Proponents of Texas independence anticipate winning the referendum in which Texans will decide whether a process to determine the best way to withdraw from the union should be started, Daniel Miller, president of the Texas Nationalist Movement, told The Epoch Times.
If radicals that are currently in Congress are put in charge of health, economy, energy it may adversely impact the people of Texas and more and more Texans would like to exit the union, Miller said in a recent interview on Epoch Times’ Crossroads program.
Texans are concerned that more of their jobs would be killed through the green new deal, that the policies of the federal government in Washington would lead to more centralization, more socialism would be introduced, more powers would be appropriated by the federal government and as a result, the rights of the people of Texas would be “eroded and trampled on,” Miller explained.
Miller predicts that if these tendencies continue a referendum on Texas secession could be won at least by 10 to 15 percentage points depending on how radical the government in Washington gets.
The movement led by Miller supports the concept of small government which is in contrast with the current situation when the federal government receives from Texas $103 to $160 billion annually in taxpayers’ money giving little in return, he said.
“It’s like going to a doctor. The doctor drawing all of the blood out of your body spilling about 40 percent of it on the floor, re-injecting the rest of it, and then saying: hey, you realize you wouldn’t be alive without me,” Miller explained.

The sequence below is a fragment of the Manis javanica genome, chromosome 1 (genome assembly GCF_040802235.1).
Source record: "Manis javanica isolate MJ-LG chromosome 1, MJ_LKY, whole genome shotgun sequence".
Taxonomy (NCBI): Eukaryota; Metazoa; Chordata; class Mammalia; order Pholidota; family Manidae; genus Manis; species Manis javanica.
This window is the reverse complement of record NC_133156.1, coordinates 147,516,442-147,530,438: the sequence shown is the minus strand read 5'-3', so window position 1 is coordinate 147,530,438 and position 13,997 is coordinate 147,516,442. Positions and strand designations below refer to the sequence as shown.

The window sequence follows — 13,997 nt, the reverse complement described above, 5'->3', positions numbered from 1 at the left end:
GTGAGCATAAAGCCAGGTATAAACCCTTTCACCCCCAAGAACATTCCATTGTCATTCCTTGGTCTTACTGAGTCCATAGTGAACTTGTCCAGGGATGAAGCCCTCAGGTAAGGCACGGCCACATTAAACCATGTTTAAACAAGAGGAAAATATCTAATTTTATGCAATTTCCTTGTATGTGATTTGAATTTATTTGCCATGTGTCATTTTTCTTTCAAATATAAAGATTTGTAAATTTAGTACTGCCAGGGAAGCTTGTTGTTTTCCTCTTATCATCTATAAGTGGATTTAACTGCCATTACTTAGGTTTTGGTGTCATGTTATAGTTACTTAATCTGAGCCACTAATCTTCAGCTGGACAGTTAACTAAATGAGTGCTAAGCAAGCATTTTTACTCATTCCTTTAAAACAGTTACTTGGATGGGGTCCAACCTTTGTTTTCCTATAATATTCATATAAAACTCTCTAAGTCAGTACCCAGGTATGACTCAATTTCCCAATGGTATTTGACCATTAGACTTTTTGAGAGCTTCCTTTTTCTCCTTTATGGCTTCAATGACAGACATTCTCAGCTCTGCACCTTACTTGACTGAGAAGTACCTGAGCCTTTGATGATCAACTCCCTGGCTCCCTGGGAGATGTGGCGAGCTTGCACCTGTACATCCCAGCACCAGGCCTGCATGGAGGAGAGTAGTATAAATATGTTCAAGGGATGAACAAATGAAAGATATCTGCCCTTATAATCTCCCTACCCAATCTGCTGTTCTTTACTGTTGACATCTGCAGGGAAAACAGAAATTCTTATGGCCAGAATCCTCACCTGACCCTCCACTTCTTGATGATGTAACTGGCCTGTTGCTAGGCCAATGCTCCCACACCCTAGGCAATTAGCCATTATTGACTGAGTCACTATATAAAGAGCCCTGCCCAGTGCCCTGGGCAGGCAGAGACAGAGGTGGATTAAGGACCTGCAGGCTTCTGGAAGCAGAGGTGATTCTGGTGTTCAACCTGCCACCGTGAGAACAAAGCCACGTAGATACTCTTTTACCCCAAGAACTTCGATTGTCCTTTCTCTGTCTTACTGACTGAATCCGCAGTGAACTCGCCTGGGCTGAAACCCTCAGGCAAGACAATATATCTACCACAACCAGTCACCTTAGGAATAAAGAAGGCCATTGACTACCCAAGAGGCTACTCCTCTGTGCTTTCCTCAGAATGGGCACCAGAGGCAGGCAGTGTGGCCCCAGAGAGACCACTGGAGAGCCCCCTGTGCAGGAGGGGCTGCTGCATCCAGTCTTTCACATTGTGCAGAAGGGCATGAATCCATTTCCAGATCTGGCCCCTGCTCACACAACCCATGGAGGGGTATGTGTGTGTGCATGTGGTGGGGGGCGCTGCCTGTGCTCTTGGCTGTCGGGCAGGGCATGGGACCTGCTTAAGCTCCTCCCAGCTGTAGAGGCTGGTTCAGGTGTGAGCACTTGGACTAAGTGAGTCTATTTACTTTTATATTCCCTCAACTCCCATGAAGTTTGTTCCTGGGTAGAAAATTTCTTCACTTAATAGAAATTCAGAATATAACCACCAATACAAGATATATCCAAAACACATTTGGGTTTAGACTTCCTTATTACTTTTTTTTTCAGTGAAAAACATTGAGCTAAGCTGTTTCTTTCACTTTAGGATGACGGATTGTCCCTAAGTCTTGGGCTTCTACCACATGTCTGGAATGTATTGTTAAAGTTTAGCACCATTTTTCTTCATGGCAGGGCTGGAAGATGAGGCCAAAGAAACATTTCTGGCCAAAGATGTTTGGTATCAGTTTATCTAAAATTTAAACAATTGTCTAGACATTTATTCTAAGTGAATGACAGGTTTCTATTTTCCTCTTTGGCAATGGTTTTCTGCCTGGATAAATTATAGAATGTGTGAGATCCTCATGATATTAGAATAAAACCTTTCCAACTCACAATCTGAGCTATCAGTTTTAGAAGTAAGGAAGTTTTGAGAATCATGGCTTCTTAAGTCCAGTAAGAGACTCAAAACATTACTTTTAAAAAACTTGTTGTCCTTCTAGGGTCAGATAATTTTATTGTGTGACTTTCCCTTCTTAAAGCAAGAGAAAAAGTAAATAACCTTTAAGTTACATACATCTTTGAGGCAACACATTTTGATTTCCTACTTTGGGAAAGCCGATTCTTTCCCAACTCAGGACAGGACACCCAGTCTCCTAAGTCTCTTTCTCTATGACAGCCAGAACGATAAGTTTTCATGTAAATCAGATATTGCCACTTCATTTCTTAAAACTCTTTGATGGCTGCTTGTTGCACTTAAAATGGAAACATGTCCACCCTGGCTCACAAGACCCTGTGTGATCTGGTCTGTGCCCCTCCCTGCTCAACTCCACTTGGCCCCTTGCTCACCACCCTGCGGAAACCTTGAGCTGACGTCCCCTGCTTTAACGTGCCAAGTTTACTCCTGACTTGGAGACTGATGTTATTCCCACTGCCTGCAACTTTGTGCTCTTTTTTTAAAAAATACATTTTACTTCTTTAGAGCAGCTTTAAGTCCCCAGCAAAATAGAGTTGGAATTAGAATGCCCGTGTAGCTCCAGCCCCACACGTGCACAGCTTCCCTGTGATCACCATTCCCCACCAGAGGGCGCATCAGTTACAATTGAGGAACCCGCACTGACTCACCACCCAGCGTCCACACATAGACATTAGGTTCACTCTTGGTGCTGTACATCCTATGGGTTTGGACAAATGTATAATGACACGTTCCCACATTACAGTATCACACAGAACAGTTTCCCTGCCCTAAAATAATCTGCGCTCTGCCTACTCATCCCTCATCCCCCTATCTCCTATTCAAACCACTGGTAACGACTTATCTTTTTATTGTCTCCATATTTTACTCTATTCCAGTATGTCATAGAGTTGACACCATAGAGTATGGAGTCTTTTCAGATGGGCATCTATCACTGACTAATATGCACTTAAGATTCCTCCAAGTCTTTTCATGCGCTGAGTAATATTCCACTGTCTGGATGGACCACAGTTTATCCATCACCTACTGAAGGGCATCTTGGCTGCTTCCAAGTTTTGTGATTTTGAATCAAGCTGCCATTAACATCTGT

Exiting the union, which Miller calls Texit, means that Texans will determine their own laws instead of being governed by “2.5 million unelected bureaucrats in Washington,” the organization‘s website states.
“We have real issues here in Texas related to the border and immigration” and many others that a nation-state has to deal with, Miller said.
Miller believes that the Constitution of the United States does not prohibit any state from leaving the union. The Constitution lists all the things that states are prohibited from doing and the list does not include a prohibition against the state withdrawal, he said.
According to the Constitution, the perpetuity of the union depends on the right of local self-government unimpaired to all the states, Miller said adding that he believes that Texans would not agree that their right of local self-government hasn’t been impaired.
Texas economy ranks as the 10th largest economy in the world surpassing Canada and South Korea and just below Brazil and Italy. It is the 2nd biggest economy in the United States behind California, according to a report of the University of Texas produced in September.
Texas is the biggest producer of oil and natural gas in the nation, according to the Federal Reserve Bank of Dallas (pdf). Agriculture and technology are also prominent in its diverse economy. Among Texas-based companies are computer manufacturer Dell, AT&T, and chipmaker Texas Instruments.
The Texas Nationalist Movement was founded “to secure and protect the political, cultural, and economic independence of the nation of Texas and to restore and protect a constitutional Republic and the inherent rights of the people of Texas,” according to the organization’s website.